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Full title:
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The Blepharisma stoltei macronuclear genome:
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towards the origins of whole genome
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reorganization
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Short title:
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Macronuclear genome of Blepharisma stoltei
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strain ATCC 30299
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Minakshi Singh1, Kwee Boon Brandon Seah1, Christiane Emmerich1, Aditi Singh1, Christian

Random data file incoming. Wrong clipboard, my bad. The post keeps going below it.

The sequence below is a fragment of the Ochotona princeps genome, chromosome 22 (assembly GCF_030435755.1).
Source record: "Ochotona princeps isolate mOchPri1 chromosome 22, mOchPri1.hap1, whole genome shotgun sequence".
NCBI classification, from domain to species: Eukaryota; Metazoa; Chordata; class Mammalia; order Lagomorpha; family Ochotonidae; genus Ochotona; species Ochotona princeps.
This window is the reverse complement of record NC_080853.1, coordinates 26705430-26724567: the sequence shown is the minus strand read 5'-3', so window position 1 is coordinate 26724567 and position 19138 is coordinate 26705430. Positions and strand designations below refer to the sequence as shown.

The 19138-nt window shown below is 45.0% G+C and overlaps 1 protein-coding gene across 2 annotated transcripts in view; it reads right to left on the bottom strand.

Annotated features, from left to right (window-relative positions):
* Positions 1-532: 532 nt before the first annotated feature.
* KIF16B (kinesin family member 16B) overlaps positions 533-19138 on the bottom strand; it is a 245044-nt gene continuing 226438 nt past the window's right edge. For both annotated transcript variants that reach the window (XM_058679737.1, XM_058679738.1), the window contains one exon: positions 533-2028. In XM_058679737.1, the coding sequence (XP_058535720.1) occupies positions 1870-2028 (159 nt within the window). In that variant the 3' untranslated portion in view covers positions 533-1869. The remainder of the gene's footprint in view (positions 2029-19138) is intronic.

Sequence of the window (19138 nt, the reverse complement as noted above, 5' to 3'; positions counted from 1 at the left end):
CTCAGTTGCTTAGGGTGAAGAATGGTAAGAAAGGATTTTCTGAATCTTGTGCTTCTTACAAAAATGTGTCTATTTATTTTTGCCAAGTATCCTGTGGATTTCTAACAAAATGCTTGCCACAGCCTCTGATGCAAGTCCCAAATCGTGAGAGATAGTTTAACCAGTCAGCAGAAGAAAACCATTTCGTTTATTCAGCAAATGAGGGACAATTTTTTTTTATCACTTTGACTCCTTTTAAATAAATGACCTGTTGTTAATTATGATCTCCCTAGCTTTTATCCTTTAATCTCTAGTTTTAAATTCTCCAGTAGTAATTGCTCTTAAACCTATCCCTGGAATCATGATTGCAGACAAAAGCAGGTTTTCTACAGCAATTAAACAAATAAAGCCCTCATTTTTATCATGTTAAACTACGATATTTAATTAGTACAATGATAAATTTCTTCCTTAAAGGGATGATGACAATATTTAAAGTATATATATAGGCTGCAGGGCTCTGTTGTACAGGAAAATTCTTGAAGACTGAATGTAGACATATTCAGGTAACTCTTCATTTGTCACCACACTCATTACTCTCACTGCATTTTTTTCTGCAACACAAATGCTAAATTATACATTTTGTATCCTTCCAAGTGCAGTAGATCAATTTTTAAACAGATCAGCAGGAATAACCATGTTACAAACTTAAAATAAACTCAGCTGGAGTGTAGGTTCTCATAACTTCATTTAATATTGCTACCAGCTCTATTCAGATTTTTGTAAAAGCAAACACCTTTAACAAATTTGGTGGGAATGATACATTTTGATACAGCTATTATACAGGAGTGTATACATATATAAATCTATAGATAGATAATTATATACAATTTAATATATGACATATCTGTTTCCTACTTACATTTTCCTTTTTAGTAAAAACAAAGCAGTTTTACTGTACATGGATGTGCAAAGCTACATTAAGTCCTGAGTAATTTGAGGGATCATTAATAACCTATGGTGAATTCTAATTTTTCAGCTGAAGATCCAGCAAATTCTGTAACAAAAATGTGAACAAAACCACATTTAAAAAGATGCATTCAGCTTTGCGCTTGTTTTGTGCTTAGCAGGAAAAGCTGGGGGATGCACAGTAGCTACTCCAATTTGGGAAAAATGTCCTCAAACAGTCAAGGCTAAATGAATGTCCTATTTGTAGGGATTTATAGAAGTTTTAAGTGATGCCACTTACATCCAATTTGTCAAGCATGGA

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Woehle2, Bruno Huettel2, Adam Byerly3, Naomi Alexandra Stover4, Mayumi Sugiura5, Terue
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Harumoto5, Estienne Carl Swart1,*
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1. Max Planck Institute for Biology, Tuebingen, Germany
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2. Max Planck Genome Center Cologne, Max Planck Institute for Plant Breeding, Cologne,
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Germany
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3. Department of Computer Science and Information Systems, Bradley University, Peoria
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IL, USA
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4. Department of Biology, Bradley University, Peoria, IL, USA